The OMB has added 2 CFR 200.211(e), which prohibits Federal awarding agencies to include references to non-binding guidance (guidance that has not gone through appropriate public notice and comments) in the terms and conditions of the award. The reference to non-binding guidance includes references to promising practices and other documents that the inclusion, or reference to, implies threat of enforcement action. Although the non-binding guidance may not be included in the terms and conditions of the awards, they may be provided outside the terms and conditions and used for reference purposes.
With so many lessons learned from the implementation of 2 CFR part 200 and the Grants Oversight and New Efficiency Act (GONE Act), there are several proposed changes to 2 CFR 200.343. The OMB’s proposed changes were made to promote timely closeout and to improve the accuracy of the final closeout reports. The changes increase the number of days from 90 to 120 for recipients to submit closeout reports and liquidate all financial obligations. However, sub-recipients will still be required to submit their closeout reports to the pass-through entity within 90 days. Federal awarding agencies are also required to make every effort to complete closeout actions (including closeout actions in the grants management and payment systems) no later than one year after the end of the period of performance unless otherwise directed by authorizing statutes. Additionally, the proposed changes indicate, when a recipient does not submit their final closeout reports, the Federal awarding agency reports the recipient as a failure to comply with the terms and conditions of the award to the OMB-designated integrity and performance system (currently FAPIIS).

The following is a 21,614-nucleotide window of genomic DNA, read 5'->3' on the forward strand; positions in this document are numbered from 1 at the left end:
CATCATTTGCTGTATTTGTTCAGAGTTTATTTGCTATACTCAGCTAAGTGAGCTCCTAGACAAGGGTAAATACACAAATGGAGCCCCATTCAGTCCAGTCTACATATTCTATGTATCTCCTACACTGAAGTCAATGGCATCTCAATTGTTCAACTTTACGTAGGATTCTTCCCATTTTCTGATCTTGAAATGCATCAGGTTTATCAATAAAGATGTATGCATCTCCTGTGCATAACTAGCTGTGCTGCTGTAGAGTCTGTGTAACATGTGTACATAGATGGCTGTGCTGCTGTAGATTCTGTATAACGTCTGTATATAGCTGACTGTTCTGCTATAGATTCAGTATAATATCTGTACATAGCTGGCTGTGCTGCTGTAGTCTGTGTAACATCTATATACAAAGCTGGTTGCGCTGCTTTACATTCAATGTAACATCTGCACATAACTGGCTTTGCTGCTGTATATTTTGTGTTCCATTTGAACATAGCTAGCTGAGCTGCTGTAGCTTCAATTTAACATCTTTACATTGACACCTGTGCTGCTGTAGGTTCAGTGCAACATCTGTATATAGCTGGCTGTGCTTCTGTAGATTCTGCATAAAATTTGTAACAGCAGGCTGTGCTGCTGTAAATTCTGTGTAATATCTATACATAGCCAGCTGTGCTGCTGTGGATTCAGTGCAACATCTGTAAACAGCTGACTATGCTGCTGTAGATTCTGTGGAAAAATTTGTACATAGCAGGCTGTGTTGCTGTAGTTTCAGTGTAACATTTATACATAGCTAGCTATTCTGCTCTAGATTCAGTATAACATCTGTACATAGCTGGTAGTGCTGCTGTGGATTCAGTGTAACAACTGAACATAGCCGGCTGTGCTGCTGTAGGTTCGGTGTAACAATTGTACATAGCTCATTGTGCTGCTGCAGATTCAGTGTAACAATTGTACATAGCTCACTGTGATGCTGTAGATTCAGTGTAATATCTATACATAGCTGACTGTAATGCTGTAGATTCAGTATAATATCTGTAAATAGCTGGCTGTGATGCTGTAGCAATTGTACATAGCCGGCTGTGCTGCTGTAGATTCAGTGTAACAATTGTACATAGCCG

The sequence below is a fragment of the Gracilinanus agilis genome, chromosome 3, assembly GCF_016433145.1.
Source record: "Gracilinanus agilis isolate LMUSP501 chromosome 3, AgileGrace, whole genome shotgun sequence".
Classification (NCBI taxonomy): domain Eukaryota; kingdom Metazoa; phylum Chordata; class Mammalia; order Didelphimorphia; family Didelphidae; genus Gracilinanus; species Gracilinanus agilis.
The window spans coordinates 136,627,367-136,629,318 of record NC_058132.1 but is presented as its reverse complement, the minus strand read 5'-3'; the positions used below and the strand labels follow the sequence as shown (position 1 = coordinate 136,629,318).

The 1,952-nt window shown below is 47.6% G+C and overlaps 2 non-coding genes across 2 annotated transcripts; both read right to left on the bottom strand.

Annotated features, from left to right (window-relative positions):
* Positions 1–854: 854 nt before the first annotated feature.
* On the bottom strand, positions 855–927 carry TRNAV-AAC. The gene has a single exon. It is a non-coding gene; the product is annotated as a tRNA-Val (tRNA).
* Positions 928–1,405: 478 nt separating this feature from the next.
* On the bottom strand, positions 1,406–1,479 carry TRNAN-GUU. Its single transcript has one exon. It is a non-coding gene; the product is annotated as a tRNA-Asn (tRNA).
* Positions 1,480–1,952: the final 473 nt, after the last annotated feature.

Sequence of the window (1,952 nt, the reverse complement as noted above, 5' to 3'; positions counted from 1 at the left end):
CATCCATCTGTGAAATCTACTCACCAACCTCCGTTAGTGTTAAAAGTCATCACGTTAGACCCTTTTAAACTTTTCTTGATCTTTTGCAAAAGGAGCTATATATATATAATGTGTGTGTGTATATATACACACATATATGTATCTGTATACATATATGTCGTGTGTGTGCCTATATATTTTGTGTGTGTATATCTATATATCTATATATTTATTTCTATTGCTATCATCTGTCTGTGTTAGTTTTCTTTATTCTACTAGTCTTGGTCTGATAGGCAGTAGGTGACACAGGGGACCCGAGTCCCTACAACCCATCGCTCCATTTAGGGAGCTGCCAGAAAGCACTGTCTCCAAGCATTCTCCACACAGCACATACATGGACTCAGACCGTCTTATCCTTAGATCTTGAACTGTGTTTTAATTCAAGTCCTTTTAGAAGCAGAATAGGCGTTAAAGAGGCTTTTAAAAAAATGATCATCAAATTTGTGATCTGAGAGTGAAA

Audit Quality Project
Due to the substantial changes in the 2019 Compliance Supplements, the OMB has proposed to change the date of the government-wide audit quality project that must be performed every 6 years beginning with audits submitted in 2021. Prior to the proposed changes, this project was to begin with audits submitted in 2018. The project was established to determine the quality of single audits by estimating the number of single audits that conform to applicable requirements, standards, and procedures. Additionally, recommendations will be made to address any audit quality issues, in addition to, recommendations for any changes to applicable requirements, standards and procedures indicated by the results of the project.